floats


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float

 (flōt)
v. float·ed, float·ing, floats
v.intr.
1.
a. To remain suspended within or on the surface of a fluid without sinking.
b. To be suspended in or move through space as if supported by a liquid.
2. To move from place to place, especially at random.
3. To move easily or lightly: "Miss Golightly ... floated round in their arms light as a scarf" (Truman Capote).
4. Economics To rise or fall freely in response to the market: allowed the dollar to float; a loan whose interest rate floats with the prime rate.
v.tr.
1. To cause to remain suspended without sinking or falling.
2.
a. To put into the water; launch: float a ship; float a navy.
b. To start or establish (a business enterprise, for example).
3. To flood (land), as for irrigation.
4. Economics To allow (the exchange value of a currency, for example) to rise or fall freely in response to the market: Inflation forced the government to float the currency.
5. To offer for consideration; suggest: floated my idea to the committee.
6. To release (a security) for sale.
7. To arrange for (a loan).
8. To make the surface of (plaster, for example) level or smooth.
9. Computers To convert (data) from fixed-point notation to floating-point notation.
n.
1. Something that floats, as:
a. A raft.
b. A buoy.
c. A life preserver.
d. A buoyant object, such as a piece of cork or a plastic ball, used to hold a net or part of a fishing line afloat.
e. A landing platform attached to a wharf and floating on the water.
f. A floating ball attached to a lever to regulate the water level in a tank.
2. Biology An air-filled sac or structure that aids in the flotation of an aquatic organism. Also called air bladder, air vesicle.
3. A decorated exhibit or scene mounted on a mobile platform and pulled or driven in a parade.
4. The number of shares of a security that are publicly owned and traded.
5.
a. A sum of money representing checks that are outstanding.
b. The time between the issuing or depositing of a check and the debiting of the issuer's account.
c. The time during which a credit card purchase can be repaid without interest.
6.
a. A tool for smoothing the surface of wet plaster or concrete.
b. A file with sharp ridges used for cutting or smoothing wood.
7. A soft drink with ice cream floating in it.
8. Excess time allowed for a task in a project schedule.

[Middle English floten, from Old English flotian; see pleu- in Indo-European roots.]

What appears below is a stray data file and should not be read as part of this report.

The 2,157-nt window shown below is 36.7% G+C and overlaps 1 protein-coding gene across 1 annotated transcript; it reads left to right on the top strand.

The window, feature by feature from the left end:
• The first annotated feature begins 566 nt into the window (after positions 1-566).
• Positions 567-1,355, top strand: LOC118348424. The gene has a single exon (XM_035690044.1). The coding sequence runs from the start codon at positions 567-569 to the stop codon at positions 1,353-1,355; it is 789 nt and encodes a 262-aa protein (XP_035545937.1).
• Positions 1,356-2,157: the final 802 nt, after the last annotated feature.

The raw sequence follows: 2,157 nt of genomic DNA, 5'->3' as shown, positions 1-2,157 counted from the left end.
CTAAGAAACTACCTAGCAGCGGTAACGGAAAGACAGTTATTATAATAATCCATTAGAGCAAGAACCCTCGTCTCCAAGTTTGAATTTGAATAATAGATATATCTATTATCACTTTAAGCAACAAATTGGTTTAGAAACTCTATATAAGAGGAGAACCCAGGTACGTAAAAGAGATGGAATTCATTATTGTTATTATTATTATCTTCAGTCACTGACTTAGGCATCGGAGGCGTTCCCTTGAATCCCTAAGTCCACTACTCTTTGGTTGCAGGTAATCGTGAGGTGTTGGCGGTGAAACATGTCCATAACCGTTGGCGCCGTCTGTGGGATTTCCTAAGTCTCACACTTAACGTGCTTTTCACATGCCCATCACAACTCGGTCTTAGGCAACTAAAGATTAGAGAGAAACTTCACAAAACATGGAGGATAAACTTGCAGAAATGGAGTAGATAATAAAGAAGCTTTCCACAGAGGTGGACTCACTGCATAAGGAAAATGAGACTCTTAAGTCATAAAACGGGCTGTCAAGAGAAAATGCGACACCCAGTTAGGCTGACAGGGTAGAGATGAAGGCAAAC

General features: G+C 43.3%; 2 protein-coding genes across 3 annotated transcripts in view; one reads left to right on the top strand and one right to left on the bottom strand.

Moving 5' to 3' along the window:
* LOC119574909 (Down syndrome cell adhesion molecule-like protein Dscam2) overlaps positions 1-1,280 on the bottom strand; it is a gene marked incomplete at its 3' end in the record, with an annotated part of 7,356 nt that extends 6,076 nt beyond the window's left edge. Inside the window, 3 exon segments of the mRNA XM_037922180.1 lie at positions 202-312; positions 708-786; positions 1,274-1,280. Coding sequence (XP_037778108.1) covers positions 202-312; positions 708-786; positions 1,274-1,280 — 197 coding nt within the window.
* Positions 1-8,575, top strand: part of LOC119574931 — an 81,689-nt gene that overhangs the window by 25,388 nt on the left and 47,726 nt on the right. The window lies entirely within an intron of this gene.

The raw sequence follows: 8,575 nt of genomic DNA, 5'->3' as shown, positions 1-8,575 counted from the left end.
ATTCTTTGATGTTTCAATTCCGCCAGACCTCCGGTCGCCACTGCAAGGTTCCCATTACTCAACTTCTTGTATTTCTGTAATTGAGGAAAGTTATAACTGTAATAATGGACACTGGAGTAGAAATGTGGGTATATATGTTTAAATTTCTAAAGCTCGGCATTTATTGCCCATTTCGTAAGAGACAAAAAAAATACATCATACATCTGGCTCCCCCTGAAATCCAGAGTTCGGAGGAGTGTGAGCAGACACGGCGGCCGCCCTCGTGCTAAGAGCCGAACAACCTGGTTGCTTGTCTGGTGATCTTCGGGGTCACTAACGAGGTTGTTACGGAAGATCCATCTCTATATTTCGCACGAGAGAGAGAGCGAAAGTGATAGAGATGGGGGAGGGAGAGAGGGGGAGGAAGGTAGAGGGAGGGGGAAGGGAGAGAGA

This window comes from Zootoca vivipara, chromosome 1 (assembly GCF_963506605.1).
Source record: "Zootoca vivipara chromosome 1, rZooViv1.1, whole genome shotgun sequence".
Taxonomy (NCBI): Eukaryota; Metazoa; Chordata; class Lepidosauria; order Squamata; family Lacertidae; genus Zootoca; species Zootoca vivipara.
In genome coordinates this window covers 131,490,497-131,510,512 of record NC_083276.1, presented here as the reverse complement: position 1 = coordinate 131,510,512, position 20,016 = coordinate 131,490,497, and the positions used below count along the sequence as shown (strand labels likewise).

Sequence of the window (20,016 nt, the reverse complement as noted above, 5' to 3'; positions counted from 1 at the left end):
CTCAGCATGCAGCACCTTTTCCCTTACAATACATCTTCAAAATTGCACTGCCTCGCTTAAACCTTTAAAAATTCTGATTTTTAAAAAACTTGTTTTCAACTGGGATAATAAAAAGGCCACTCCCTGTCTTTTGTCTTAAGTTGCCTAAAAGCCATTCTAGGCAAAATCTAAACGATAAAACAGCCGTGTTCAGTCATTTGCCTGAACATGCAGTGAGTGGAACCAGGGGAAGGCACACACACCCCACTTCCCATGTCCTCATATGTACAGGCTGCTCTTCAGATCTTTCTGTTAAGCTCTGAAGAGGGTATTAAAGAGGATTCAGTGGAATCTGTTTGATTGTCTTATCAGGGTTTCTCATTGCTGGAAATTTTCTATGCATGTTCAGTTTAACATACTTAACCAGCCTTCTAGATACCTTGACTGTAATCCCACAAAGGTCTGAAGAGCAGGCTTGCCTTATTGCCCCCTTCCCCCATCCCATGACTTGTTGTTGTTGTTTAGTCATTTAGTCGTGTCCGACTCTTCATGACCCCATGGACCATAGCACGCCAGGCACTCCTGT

float′a·ble adj.

floats

(fləʊts)
pl n
(Theatre) theatre another word for footlights

floats

Footlights, because thy were originally wicks floating in bowls of oil.
References in classic literature ?
slowly it floats more and more away, the water round it torn and splashed by the insatiate sharks, and the air above vexed with rapacious flights of screaming fowls, whose beaks are like so many insulting poniards in the whale.
- From the molten-golden notes, And all in tune, What a liquid ditty floats To the turtle-dove that listens, while she gloats On the moon!
For convenience sake I chiefly tried small seeds, without the capsule or fruit; and as all of these sank in a few days, they could not be floated across wide spaces of the sea, whether or not they were injured by the salt-water.
Its radiant face looked down smiling on me; it beckoned with its little hand, and floated on again, leading me as the Star led the Eastern sages in the olden time.
As soon as they were all seated upon the logs he let go and away it floated and the adventurers had begun their voyage toward the Winkie Country.
Usually, soap-bubbles are frail and burst easily, lasting only a few moments as they float in the air; but the Wizard added a sort of glue to his soapsuds, which made his bubbles tough; and, as the glue dried rapidly when exposed to the air, the Wizard's bubbles were strong enough to float for hours without breaking.
The Nautilus usually floated between fifty and a hundred fathoms deep.
A few hours before we were ready to launch her she made quite an imposing picture, for Perry had insisted upon setting every shred of "canvas." I told him that I didn't know much about it, but I was sure that at launch-ing the hull only should have been completed, every-thing else being completed after she had floated safely.
In a little an oar floated my way: I threw my arms across it and gripped it with my chin as I swam.
He had the dearest little red float. His rod was a tough stalk of grass, his line was a fine long white horse-hair, and he tied a little wriggling worm at the end.
Sometimes they would float all night with the current; one keeping watch and steering while the rest slept.
Down the warm stream from the pool floated the countless billions of eggs and tadpoles, developing as they drifted slowly toward the sea.